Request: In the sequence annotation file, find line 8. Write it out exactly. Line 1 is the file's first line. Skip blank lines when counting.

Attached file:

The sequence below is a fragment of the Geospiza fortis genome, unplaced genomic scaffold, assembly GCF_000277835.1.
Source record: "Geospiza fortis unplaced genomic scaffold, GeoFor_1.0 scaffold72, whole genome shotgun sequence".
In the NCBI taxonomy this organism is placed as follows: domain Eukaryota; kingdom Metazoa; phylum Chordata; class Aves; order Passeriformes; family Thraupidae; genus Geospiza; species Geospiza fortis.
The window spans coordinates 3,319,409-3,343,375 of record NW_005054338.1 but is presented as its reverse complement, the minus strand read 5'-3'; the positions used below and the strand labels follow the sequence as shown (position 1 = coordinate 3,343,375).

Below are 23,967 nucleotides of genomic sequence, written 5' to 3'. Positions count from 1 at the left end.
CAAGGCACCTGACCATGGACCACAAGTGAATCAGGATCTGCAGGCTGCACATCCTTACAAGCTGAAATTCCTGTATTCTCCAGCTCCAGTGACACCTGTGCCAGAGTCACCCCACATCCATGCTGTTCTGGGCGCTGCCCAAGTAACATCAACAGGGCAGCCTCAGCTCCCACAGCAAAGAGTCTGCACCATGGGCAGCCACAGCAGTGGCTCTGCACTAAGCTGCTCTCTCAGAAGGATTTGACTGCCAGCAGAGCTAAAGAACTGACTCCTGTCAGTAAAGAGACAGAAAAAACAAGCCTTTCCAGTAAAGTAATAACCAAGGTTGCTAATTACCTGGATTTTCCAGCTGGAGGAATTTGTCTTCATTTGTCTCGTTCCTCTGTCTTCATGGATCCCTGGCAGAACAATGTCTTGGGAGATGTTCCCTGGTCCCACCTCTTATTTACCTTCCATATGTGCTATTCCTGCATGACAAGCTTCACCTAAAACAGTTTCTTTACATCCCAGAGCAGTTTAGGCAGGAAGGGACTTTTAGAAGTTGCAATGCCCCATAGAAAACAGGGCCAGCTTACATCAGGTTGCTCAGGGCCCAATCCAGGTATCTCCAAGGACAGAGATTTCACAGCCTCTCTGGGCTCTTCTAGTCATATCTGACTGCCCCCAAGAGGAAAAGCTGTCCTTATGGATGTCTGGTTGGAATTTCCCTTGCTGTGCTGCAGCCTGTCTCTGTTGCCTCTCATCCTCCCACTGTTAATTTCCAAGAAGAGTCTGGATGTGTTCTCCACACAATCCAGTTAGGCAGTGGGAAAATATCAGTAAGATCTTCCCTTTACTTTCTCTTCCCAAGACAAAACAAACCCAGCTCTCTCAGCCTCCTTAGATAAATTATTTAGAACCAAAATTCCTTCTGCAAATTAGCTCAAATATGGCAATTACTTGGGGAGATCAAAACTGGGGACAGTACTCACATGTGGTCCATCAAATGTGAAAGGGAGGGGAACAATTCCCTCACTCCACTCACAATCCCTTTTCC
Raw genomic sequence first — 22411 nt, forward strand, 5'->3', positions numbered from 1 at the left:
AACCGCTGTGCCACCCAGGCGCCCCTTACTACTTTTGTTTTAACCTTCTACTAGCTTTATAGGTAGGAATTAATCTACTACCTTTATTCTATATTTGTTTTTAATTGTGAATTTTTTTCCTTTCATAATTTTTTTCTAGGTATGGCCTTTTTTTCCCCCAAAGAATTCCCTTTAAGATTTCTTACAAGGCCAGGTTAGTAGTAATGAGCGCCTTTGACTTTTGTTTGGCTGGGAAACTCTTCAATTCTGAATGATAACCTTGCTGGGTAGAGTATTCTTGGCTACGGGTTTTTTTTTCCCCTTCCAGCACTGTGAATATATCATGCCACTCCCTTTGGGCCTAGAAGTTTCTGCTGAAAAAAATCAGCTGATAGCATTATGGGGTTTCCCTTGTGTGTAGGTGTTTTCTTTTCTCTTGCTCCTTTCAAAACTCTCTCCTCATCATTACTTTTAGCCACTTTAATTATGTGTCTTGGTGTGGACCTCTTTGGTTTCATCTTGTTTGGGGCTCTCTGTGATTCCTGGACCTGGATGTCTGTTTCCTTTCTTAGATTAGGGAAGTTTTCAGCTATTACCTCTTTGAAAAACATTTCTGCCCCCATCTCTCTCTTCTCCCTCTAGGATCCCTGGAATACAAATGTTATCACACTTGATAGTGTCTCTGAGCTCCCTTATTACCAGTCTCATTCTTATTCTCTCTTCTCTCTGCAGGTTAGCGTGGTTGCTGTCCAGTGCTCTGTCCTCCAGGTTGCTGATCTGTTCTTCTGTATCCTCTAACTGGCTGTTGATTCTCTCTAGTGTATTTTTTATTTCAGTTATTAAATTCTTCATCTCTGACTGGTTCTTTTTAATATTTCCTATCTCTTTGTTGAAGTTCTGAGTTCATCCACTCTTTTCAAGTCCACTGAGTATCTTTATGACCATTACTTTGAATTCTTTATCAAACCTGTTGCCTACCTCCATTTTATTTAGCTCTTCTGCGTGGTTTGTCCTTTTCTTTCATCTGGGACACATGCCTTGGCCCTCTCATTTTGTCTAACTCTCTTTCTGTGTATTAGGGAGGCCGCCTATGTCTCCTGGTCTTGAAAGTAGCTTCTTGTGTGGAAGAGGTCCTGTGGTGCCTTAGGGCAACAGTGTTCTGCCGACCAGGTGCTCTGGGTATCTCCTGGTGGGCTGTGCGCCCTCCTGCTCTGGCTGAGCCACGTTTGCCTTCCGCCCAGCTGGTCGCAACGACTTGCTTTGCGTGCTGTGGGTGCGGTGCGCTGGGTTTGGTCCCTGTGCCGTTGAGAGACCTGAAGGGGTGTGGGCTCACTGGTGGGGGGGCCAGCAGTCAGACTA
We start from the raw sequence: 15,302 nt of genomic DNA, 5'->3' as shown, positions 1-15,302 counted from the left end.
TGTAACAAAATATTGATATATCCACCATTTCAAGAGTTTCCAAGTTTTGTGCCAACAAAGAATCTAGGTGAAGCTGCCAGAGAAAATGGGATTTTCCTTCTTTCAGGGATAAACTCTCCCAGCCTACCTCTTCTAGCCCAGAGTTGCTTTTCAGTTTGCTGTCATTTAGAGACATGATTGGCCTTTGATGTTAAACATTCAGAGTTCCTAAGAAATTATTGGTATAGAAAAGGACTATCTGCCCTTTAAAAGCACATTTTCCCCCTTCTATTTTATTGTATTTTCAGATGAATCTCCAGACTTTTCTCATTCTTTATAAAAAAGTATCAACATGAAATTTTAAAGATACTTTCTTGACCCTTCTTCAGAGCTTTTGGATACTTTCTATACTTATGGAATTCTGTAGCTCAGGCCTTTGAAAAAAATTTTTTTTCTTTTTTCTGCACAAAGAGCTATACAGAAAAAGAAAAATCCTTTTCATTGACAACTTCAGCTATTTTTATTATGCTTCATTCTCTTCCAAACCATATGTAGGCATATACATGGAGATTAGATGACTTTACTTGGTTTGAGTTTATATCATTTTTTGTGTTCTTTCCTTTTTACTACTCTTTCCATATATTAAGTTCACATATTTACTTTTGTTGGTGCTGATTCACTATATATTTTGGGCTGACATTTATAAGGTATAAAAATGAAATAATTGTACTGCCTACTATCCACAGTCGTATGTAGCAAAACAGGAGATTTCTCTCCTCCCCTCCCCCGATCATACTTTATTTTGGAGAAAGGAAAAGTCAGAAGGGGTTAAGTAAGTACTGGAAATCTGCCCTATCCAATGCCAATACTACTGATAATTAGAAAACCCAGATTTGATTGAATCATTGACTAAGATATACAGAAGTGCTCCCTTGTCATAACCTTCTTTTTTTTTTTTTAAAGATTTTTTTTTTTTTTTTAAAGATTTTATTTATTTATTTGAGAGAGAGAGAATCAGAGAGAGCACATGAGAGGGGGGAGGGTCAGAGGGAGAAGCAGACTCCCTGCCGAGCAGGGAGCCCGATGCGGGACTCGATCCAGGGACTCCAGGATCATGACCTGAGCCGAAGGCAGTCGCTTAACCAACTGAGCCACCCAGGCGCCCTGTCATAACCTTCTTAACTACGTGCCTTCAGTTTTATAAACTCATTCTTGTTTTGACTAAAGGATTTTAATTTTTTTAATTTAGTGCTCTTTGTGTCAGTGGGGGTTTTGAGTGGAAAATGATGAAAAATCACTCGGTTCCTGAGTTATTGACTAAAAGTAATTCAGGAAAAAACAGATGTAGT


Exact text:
AACCGCTGTGCCACCCAGGCGCCCCTTACTACTTTTGTTTTAACCTTCTACTAGCTTTATAGGTAGGAATTAATCTACTACCTTTATTCTATATTTGTTTTTAATTGTGAATTTTTTTCCTTTCATAATTTTTTTCTAGGTATGGCCTTTTTTTCCCCCAAAGAATTCCCTTTAAGATTTCTTACAAGGCCAGGTTAGTAGTAATGAGCGCCTTTGACTTTTGTTTGGCTGGGAAACTCTTCAATTCTGAATGATAACCTTGCTGGGTAGAGTATTCTTGGCTACGGGTTTTTTTTTCCCCTTCCAGCACTGTGAATATATCATGCCACTCCCTTTGGGCCTAGAAGTTTCTGCTGAAAAAAATCAGCTGATAGCATTATGGGGTTTCCCTTGTGTGTAGGTGTTTTCTTTTCTCTTGCTCCTTTCAAAACTCTCTCCTCATCATTACTTTTAGCCACTTTAATTATGTGTCTTGGTGTGGACCTCTTTGGTTTCATCTTGTTTGGGGCTCTCTGTGATTCCTGGACCTGGATGTCTGTTTCCTTTCTTAGATTAGGGAAGTTTTCAGCTATTACCTCTTTGAAAAACATTTCTGCCCCCATCTCTCTCTTCTCCCTCTAGGATCCCTGGAATACAAATGTTATCACACTTGATAGTGTCTCTGAGCTCCCTTATTACCAGTCTCATTCTTATTCTCTCTTCTCTCTGCAGGTTAGCGTGGTTGCTGTCCAGTGCTCTGTCCTCCAGGTTGCTGATCTGTTCTTCTGTATCCTCTAACTGGCTGTTGATTCTCTCTAGTGTATTTTTTATTTCAGTTATTAAATTCTTCATCTCTGACTGGTTCTTTTTAATATTTCCTATCTCTTTGTTGAAGTTCTGAGTTCATCCACTCTTTTCAAGTCCACTGAGTATCTTTATGACCATTACTTTGAATTCTTTATCAAACCTGTTGCCTACCTCCATTTTATTTAGCTCTTCTGCGTGGTTTGTCCTTTTCTTTCATCTGGGACACATGCCTTGGCCCTCTCATTTTGTCTAACTCTCTTTCTGTGTATTAGGGAGGCCGCCTATGTCTCCTGGTCTTGAAAGTAGCTTCTTGTGTGGAAGAGGTCCTGTGGTGCCTTAGGGCAACAGTGTTCTGCCGACCAGGTGCTCTGGGTATCTCCTGGTGGGCTGTGCGCCCTCCTGCTCTGGCTGAGCCACGTTTGCCTTCCGCCCAGCTGGTCGCAACGACTTGCTTTGCGTGCTGTGGGTGCGGTGCGCTGGGTTTGGTCCCTGTGCCGTTGAGAGACCTGAAGGGGTGTGGGCTCACTGGTGGGGGGGCCAGCAGTCAGACTA